Lots of animation on this site, from the homepage to the product pages. Overdo it and it becomes a mess, but strike the right balance and animation can help bring pages to life.
I particularly like the lookbook idea on this boardwear site: a full screen image with menu that slides out from the right, featuring some of the items shown on the page.
There are also some nice micro UX touches, such as the very slight movement you see on some of the pages (which responds – ever so slightly – to where your mouse is pointing).
This is a charming single product website, with Vertty having reinvented the beach towel based around a bunch of triangles.
The homepage presents a carousel of sorts, to allow you to pick your favourite colour. The colour coding is a really lovely touch: both the logo and ‘get yours’ button immediately change colour, as do the product pages.
There’s a lot I like about Bellroy’s ‘Slim Your Wallet’ campaign. Its website also has a lot of good things going on, such as beautiful mix and match typography, icon-based navigation, sliders to play with, as well as some lovely feature filtering graphics. All of this helps the site look pretty while doing a good job of selling the product. I can just about forgive the autoplay…
House Of Fraser
The newly revamped House of Fraser website does a lot of things very well, and uses the True Fit tool to help minimise returns by helping shoppers to find their perfect fit. Smart tech and dynamic content FTW.
Add an item to the basket via the mobile app device and your phone will vibrate.
Note the little microphone icon in the search box. Yup… voice activated search comes to ecommerce.
Barbour’s Christmas site
Roaring fires, snowflakes, parallax scrolling, running dogs, hotspots, and robins. Who doesn’t love a robin?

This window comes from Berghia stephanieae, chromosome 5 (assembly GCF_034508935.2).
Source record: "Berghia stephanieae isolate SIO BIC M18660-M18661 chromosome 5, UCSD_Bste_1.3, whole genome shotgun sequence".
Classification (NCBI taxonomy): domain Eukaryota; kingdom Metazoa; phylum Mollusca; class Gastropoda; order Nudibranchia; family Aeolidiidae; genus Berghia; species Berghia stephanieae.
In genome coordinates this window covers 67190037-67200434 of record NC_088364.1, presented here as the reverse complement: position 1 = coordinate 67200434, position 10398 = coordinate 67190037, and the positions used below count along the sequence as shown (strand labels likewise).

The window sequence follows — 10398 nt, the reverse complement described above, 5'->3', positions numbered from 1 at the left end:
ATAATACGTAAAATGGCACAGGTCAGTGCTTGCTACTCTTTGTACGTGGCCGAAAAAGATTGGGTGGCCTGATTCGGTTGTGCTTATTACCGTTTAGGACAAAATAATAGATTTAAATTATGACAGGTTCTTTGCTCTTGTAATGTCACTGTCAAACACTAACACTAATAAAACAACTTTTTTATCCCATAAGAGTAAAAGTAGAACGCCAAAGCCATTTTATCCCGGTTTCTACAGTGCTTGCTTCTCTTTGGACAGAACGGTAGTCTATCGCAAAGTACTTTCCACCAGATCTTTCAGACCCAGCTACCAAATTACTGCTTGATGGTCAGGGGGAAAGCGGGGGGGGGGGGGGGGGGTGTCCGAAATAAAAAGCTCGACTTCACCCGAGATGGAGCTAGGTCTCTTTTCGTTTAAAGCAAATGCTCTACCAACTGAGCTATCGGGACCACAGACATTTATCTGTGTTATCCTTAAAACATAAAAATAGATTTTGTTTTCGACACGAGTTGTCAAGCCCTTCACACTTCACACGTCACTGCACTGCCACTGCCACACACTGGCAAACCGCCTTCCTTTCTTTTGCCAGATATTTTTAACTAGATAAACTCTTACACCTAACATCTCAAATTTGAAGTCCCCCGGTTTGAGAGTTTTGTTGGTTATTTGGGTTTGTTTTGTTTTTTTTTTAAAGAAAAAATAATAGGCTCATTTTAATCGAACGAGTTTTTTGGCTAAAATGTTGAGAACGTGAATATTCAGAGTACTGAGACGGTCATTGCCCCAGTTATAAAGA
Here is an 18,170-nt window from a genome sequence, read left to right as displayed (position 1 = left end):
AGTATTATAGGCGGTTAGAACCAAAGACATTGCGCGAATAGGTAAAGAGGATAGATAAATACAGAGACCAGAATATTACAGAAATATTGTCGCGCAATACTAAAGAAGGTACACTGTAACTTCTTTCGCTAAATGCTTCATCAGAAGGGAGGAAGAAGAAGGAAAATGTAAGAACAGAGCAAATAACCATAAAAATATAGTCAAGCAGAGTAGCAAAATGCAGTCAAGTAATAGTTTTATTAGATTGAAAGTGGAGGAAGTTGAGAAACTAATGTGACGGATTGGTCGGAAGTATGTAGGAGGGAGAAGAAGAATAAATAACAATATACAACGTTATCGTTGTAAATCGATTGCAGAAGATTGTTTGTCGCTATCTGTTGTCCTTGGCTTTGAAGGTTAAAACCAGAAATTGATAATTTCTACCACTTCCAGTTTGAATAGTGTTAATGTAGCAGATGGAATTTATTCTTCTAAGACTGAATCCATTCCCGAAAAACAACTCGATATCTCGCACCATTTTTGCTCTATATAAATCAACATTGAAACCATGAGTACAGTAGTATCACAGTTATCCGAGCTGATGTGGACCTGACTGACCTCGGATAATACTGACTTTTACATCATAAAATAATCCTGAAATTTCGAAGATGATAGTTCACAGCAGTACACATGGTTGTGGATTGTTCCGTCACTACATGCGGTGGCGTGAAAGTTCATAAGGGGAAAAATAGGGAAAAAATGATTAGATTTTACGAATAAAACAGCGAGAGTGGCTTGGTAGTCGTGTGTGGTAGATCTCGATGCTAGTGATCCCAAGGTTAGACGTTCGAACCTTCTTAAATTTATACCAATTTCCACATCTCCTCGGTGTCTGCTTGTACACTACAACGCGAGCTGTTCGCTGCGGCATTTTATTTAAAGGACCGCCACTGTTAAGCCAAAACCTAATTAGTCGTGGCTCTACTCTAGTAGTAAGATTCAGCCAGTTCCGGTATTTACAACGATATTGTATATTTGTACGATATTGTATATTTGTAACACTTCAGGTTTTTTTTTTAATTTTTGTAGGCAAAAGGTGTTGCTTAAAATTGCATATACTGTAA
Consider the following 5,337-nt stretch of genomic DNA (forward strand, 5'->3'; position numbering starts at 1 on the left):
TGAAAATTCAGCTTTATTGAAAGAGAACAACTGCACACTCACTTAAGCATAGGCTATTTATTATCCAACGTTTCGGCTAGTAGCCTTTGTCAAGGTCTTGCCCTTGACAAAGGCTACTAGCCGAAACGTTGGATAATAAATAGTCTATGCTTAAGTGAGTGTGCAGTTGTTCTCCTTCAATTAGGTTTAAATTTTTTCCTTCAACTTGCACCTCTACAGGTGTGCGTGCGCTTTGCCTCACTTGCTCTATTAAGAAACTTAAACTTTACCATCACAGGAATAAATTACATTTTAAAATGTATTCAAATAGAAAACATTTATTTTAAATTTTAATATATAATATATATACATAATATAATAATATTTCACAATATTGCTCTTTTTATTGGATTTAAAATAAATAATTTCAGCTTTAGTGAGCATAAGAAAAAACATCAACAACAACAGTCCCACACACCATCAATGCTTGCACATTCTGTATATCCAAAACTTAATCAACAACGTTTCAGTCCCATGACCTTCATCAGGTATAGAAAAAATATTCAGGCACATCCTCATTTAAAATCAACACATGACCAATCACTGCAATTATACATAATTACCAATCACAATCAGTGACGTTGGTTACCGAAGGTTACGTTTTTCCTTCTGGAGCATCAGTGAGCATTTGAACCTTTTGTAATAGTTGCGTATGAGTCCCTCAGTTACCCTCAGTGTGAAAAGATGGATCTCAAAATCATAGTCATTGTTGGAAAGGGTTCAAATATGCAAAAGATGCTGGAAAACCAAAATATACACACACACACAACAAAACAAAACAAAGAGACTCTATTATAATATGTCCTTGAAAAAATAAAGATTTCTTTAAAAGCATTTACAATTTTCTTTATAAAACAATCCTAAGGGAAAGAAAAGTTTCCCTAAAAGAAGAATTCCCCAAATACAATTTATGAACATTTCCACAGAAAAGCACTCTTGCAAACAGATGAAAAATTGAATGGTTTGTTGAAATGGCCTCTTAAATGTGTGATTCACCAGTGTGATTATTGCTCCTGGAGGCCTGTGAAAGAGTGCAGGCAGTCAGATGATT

Another online clothes store that makes the most of lookbooks and hotspots.
An exceptionally clean site with a strong focus on imagery, often relying on the hover state to reveal text / product information.
Another really clean, image-focused site with a lot of laser-guided content about its brand, products and customers. Ok, it isn’t the most innovative of these examples, but it certainly has the right feel for for this kind of product.
I especially like the close up shots of master jewellers at work… one of the more sensible uses of large animations that I’ve seen.
Use your mouse to spin the shoes around.
I’m including this because of its excellent suggested search functionality (with auto-complete). Again, it’s not unique tech, and you’ll have seen this before, but so very many retailers haven’t bothered to introduce this sort of thing yet.
An ultra-spartan approach that allows the images to do the talking.
This is a fine ecommerce site with superb usability. A lot of thought has gone into the navigation and feature filtering, as well as the little details across the site.
I guess that’s more than enough to look at for now. Be sure to let me know in the comments area below if you’ve seen other examples of ecommerce websites that have innovative features, or that are doing things a little differently.